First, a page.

A trip back to the prehistoric era for Upton Junior pupils

Upton cavemen and cavewomen

Young cave dwellers were out in force when prehistoric times returned to Upton Junior School in Broadstairs.

The journey of discovery saw Year 3 pupils dressed and daubed in clothing, accessories and face paints resembling the historic period as they celebrated their topic Rock Bottom.

An immersive programme for the ‘wow day’ gave children the chance to delve deep into the past with a series of hands-on activities from creating shelters to building Stonehenge out of biscuits.


In a drama session with KIC theatre the girls and boys acted out the different eras from the Stone Age to the Iron Age and discovered the changes and impact on Britain through these times.

They adopted the guise of nomads, travelling from place to place, hunting and having no set home. They learned about the search for flint to make tools for hunting, skinning and making clothes.

As they moved through the different periods in history, the materials they considered for tools changed, and they started to build shelters, learnt how to farm and trade.

In a workshop with the Trust for Thanet Archaeology the young explorers were excited to handle a range of fascinating artefacts from the Stone Age to the Iron Age, and discussed their use in everyday life.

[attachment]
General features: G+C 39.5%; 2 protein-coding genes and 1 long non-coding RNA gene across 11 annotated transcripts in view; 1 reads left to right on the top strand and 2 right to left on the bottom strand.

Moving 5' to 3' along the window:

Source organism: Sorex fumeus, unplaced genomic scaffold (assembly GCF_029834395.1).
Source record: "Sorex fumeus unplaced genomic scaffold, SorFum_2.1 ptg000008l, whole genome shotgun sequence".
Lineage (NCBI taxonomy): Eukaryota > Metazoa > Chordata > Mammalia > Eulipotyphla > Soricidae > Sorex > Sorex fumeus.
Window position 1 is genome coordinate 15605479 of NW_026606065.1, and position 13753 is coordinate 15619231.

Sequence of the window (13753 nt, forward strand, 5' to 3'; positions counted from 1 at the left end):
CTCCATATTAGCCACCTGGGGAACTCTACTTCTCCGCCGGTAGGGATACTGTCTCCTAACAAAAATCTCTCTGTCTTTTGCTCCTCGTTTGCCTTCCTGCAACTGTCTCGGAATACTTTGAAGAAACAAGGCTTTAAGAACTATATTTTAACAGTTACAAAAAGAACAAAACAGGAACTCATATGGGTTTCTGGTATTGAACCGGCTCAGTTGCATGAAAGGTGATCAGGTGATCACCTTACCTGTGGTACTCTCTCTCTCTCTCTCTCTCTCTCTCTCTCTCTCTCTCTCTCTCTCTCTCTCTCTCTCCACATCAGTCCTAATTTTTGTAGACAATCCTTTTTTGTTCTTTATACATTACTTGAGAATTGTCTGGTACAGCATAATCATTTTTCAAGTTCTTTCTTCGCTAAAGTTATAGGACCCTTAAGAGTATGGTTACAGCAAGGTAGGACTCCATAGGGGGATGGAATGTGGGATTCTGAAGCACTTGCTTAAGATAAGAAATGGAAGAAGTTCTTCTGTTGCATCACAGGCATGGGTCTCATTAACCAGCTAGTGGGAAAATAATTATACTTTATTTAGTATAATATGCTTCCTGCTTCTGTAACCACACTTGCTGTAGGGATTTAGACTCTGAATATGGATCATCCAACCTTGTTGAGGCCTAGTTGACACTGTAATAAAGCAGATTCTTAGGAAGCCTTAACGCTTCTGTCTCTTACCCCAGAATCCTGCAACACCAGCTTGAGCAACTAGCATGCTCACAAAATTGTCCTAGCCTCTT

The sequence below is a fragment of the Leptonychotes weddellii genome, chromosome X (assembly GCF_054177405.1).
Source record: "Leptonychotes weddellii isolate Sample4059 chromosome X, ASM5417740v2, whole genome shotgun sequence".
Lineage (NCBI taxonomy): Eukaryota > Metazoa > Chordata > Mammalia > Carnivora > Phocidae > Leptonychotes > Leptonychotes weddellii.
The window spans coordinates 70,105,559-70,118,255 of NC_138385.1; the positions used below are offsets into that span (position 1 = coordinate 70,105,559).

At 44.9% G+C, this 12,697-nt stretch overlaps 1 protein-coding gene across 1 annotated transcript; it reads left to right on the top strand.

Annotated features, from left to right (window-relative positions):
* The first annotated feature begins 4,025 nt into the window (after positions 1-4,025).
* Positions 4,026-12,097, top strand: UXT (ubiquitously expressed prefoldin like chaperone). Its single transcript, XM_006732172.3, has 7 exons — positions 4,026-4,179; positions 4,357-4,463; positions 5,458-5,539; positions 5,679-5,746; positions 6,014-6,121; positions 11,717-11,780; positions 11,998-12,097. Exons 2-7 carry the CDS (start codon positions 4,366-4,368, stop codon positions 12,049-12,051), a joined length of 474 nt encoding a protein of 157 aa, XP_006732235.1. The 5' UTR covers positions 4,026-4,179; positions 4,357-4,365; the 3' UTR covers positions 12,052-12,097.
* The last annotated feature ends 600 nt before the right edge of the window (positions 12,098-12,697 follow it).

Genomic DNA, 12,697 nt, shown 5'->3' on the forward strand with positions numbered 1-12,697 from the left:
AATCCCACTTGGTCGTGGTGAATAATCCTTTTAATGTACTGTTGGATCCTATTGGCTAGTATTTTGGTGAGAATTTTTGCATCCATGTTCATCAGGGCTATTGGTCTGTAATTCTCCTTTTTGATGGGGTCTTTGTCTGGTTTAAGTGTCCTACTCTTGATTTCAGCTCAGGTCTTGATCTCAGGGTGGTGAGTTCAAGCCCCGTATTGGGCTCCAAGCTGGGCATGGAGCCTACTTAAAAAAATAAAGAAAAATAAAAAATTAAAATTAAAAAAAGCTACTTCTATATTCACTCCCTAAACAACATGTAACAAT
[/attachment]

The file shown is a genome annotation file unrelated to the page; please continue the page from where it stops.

They also created their own Stone Age jewellery after researching pictures of necklaces. They discussed the materials that were used and then they moulded decorative shapes in clay which they threaded onto the string necklace, with impressive results.

Head of Year 3 Lauren Watmough explained: “In this topic so far we have also created shelters out of natural materials in our environmental area – and of the favourite challenges was to make Stonehenge out of biscuits.

“The children had to travel to the other side of the field to collect their biscuit and could only carry one at a time. They could also only walk. This was to teach them about how far they had to travel with the rocks and how long it took them. The children had so much fun creating these and discussed how hard it must have been to build the actual Stonehenge. We also got a yummy treat at the end.

“Themed days really encourage children to create a deeper understanding through interesting, practical activities.”

The topic will be further explored in other curriculum subjects including Geography, History, English, Science and Art.

*The Prehistoric Period—or when there was human life before records documented human activity—roughly dates from 2.5 million years ago to 1,200 B.C. It is generally categorized in three archaeological periods: the Stone Age, Bronze Age and Iron Age.